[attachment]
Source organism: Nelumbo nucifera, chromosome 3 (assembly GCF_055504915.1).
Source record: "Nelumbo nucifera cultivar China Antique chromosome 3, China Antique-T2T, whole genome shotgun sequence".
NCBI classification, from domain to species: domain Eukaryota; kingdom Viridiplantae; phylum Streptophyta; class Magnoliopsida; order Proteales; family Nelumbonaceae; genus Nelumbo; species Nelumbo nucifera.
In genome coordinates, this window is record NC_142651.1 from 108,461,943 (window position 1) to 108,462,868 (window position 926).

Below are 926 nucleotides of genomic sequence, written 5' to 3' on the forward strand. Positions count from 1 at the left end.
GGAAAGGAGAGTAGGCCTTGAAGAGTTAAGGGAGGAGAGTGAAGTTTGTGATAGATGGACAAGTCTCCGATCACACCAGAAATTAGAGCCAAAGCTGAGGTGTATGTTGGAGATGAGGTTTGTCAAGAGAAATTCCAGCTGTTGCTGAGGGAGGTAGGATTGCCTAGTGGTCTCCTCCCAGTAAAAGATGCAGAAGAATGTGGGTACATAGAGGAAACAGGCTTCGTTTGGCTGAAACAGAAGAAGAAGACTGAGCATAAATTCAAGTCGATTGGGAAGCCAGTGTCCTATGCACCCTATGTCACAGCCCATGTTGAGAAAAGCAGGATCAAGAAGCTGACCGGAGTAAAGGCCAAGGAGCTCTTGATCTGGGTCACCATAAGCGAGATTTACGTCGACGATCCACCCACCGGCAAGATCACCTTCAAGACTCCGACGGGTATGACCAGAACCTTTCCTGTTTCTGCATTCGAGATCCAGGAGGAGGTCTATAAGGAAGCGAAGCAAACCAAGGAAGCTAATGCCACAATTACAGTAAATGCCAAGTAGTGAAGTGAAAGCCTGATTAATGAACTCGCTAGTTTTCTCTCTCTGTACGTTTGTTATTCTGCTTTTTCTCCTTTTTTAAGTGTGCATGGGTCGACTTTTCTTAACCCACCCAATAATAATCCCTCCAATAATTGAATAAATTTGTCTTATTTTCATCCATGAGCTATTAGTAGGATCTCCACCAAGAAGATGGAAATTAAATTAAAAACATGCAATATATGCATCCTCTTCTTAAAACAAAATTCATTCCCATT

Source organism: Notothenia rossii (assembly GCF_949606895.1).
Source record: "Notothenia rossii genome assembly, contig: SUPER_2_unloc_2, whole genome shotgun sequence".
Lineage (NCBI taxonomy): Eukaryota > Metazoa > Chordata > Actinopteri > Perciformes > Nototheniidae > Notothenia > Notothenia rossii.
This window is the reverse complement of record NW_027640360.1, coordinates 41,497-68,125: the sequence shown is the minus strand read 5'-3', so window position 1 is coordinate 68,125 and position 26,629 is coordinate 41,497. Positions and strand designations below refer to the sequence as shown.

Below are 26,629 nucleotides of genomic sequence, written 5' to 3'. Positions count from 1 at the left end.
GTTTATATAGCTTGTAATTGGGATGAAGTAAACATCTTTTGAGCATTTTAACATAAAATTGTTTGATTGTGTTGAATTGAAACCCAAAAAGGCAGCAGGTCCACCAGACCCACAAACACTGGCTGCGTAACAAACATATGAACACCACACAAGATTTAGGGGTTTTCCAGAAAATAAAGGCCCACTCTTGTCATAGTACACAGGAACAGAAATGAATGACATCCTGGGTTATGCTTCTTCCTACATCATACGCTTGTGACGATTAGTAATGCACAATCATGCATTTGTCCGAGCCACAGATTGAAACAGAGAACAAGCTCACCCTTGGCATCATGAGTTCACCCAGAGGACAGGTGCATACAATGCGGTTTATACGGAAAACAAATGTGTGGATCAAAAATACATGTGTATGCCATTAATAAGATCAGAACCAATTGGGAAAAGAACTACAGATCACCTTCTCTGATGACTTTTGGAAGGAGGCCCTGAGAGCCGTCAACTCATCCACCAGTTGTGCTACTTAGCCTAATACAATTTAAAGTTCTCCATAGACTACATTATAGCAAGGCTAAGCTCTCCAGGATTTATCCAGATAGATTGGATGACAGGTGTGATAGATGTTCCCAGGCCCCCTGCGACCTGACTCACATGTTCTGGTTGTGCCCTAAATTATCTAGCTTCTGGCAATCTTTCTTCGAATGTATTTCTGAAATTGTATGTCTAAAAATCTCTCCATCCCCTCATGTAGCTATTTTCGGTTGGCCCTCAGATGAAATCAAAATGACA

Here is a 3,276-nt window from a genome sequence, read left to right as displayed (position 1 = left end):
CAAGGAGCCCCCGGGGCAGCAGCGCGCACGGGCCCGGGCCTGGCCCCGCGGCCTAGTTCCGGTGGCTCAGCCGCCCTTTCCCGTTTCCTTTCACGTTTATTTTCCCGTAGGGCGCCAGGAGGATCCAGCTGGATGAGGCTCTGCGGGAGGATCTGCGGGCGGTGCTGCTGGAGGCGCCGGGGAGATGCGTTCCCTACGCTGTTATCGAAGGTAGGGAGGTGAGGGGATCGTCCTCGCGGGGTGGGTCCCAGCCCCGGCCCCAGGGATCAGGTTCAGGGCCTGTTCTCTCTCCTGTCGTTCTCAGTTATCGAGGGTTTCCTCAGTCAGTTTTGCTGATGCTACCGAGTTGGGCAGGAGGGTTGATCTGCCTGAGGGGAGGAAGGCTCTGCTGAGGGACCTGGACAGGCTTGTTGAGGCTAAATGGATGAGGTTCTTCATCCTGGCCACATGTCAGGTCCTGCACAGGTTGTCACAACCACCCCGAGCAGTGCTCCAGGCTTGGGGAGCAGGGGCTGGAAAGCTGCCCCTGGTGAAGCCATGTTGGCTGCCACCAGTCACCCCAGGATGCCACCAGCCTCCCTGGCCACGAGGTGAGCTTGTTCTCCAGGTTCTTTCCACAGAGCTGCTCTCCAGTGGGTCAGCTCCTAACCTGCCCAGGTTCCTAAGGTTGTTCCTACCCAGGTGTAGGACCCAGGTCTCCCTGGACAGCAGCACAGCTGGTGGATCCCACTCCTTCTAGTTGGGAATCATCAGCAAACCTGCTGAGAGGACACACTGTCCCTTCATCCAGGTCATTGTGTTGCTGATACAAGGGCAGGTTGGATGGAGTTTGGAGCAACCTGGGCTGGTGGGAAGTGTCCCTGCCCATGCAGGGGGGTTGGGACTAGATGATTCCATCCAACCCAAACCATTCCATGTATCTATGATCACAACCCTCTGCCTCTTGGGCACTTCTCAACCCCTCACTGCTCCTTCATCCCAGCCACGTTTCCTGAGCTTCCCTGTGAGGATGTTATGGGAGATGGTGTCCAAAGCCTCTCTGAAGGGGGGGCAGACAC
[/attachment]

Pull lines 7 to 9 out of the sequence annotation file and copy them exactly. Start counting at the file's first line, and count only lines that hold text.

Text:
Source organism: Notothenia rossii (assembly GCF_949606895.1).
Source record: "Notothenia rossii genome assembly, contig: SUPER_2_unloc_2, whole genome shotgun sequence".
Lineage (NCBI taxonomy): Eukaryota > Metazoa > Chordata > Actinopteri > Perciformes > Nototheniidae > Notothenia > Notothenia rossii.